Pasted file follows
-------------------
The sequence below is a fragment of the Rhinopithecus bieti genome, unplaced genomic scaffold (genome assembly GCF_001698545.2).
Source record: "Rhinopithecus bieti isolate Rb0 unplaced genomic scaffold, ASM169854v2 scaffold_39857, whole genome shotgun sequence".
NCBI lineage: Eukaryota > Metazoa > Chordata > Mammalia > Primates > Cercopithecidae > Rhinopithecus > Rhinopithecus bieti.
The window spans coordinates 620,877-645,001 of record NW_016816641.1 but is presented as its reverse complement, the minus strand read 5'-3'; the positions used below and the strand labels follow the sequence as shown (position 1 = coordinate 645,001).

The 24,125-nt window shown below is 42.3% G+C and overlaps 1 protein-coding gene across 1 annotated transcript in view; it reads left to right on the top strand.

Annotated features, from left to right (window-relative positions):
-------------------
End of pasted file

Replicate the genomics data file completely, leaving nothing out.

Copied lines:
The sequence below is a fragment of the Rhinopithecus bieti genome, unplaced genomic scaffold (genome assembly GCF_001698545.2).
Source record: "Rhinopithecus bieti isolate Rb0 unplaced genomic scaffold, ASM169854v2 scaffold_39857, whole genome shotgun sequence".
NCBI lineage: Eukaryota > Metazoa > Chordata > Mammalia > Primates > Cercopithecidae > Rhinopithecus > Rhinopithecus bieti.
The window spans coordinates 620,877-645,001 of record NW_016816641.1 but is presented as its reverse complement, the minus strand read 5'-3'; the positions used below and the strand labels follow the sequence as shown (position 1 = coordinate 645,001).

The 24,125-nt window shown below is 42.3% G+C and overlaps 1 protein-coding gene across 1 annotated transcript in view; it reads left to right on the top strand.

Annotated features, from left to right (window-relative positions):